CAS stated that the proposed test should be included in the final rule. That organization stated that because of the problems air bag crash sensors have encountered in being able to discriminate between low speed and high speed crashes, this test is necessary to adequately assess sensor performance.

CAS argued, however, that the test should be performed on both the driver and passenger side in order to prevent manufacturers from optimizing their vehicles solely on one side. That organization stated that if NHTSA adopts the test for the driver side only, a manufacturer might choose to add satellite crash sensors to the frontal crush zones of a vehicle only on the driver side. Advocates also expressed concern about requiring the test only with the driver side of the vehicle being struck.

Parents stated that the test should be conducted with unbelted as well as belted occupants, and that this part of the SNPRM improperly favored belted occupants over unbelted ones.

Delphi recommended increasing the speed range specified for the test to 0 to 48 km/h (30 mph) instead of 0 to 40 km/h (25 mph). That commenter noted that, for many vehicles, an air bag might not be required to satisfy the injury criteria at test speeds up to 40 km/h (25 mph). Thus, air bag systems might be designed with sufficiently high thresholds that they do not deploy in this test. Delphi stated that one of the objectives of the test is to evaluate performance in sensing threshold events, since there is a potential for occupants to be out-of-position when the air bag deploys in such situations. Delphi stated that it would be necessary to increase the maximum speed to 48 km/h (30 mph) to cover the sensing threshold for many vehicles and that the significance of the test would be greatly diminished if this is not done.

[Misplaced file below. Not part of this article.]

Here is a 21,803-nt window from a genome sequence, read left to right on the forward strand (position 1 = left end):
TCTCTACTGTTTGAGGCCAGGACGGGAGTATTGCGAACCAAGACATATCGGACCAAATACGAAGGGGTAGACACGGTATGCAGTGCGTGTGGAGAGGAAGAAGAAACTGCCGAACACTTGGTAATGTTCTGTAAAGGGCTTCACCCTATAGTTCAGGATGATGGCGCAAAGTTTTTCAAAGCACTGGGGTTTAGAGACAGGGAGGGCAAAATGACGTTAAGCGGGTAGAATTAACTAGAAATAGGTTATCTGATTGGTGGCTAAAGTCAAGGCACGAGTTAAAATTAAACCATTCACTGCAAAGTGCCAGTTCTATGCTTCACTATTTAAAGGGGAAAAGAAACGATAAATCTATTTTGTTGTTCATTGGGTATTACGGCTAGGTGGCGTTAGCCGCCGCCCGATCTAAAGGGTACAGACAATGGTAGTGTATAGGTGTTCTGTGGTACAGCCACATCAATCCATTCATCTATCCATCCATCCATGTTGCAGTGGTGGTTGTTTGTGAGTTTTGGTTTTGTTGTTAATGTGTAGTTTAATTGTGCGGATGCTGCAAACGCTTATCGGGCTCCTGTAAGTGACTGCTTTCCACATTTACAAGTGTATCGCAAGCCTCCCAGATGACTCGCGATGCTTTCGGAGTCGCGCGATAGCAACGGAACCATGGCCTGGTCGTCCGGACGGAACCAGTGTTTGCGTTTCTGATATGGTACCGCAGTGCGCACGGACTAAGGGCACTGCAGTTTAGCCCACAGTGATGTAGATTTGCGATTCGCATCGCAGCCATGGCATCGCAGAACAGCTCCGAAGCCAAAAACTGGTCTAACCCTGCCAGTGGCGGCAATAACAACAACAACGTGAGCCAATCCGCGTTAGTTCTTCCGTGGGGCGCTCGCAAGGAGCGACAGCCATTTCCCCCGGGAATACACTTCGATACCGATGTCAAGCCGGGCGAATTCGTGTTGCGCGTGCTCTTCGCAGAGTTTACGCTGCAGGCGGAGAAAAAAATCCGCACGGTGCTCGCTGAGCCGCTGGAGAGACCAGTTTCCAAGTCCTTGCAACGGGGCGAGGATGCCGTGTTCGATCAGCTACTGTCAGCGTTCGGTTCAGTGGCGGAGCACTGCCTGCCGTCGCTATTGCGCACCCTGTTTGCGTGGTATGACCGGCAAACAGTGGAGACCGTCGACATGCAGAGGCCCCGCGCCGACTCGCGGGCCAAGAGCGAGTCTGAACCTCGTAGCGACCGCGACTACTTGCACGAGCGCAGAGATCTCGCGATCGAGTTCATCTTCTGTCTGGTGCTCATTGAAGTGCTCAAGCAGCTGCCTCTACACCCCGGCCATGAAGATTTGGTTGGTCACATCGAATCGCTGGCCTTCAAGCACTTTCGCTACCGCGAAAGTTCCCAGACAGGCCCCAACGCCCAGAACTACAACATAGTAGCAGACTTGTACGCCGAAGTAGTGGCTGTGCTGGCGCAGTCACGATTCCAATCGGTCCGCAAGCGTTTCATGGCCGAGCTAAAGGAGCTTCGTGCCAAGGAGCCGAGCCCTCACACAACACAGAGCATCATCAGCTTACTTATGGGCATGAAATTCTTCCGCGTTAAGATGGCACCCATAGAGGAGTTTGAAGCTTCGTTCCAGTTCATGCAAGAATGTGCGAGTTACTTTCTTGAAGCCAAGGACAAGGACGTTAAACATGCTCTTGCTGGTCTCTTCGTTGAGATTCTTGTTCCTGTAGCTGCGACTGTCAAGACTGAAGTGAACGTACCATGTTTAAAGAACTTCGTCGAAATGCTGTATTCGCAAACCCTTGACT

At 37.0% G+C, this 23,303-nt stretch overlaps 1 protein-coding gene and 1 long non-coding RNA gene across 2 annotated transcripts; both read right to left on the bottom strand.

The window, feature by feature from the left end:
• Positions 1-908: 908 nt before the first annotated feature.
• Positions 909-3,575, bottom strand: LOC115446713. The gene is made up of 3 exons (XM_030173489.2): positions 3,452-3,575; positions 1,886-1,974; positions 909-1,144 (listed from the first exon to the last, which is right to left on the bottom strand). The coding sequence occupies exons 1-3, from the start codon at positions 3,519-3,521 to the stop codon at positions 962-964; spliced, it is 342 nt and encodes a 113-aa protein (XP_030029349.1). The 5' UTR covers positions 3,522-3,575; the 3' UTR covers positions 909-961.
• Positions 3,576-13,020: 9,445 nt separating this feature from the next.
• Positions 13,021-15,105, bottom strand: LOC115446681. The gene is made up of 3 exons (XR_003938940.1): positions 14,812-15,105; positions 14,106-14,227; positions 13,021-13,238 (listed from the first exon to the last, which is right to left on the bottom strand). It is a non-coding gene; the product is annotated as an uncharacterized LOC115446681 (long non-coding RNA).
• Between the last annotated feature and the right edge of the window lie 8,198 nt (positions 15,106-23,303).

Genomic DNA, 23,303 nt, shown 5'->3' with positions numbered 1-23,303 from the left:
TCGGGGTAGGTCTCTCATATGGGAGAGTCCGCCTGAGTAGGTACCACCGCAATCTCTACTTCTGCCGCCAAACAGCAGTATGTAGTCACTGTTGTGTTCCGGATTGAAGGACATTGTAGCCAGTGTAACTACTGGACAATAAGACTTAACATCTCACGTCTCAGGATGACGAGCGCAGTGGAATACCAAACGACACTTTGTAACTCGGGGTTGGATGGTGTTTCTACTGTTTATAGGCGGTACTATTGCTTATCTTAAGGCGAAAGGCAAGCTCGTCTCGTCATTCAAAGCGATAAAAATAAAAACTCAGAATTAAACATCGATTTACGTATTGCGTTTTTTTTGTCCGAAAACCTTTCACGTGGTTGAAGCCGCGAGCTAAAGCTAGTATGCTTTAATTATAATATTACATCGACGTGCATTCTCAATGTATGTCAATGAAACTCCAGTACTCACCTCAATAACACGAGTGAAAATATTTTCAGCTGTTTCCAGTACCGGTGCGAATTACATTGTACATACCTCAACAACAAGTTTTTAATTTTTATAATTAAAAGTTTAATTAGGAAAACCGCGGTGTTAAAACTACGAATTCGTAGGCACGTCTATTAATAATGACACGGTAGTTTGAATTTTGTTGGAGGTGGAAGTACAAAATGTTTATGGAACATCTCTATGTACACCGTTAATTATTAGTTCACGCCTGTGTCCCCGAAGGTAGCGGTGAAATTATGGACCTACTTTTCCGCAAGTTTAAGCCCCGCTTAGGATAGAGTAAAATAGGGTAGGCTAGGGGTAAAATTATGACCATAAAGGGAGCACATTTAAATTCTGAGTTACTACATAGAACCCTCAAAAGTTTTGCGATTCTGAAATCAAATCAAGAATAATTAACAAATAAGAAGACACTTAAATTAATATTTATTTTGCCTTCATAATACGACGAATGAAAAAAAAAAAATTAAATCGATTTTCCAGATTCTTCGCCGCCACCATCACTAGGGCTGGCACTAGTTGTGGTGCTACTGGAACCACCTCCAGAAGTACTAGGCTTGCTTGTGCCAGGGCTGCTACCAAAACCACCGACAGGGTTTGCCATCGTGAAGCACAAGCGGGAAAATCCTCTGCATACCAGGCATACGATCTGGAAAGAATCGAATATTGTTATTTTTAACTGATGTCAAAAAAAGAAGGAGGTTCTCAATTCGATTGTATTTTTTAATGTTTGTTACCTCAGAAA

Consumers Union supported the addition of the proposed test, but urged that the test be conducted at 64 km/h (40 mph), instead of 40 km/h (25 mph). CU questioned how much this test will contribute when it is run at what it views as a low and unchallenging speed. Public Citizen also supported the addition of the test while stating that a higher speed test, as a supplementary test of structure, intrusion, and sensitivity, would be welcome.

NTSB expressed concern that inclusion of the offset deformable barrier test at the same time as advanced air bag technology is being developed might result in unforeseen problems. While that agency did not identify what those potential problems could be, it stated that it may be desirable to establish a separate schedule or a later phase-in.

DaimlerChrysler stated that it opposes inclusion of the proposed belted offset deformable barrier test in Standard No. 208. That company cited concerns about the European barrier not being appropriate for testing heavier vehicles such as SUVs and light trucks. DaimlerChrysler recommended that the test be removed since advanced air bags, by definition, will be designed to pose less risk to out-of-position occupants. As an alternative, that company recommended replacing the belted offset deformable barrier test with a low risk deployment test for the passenger side.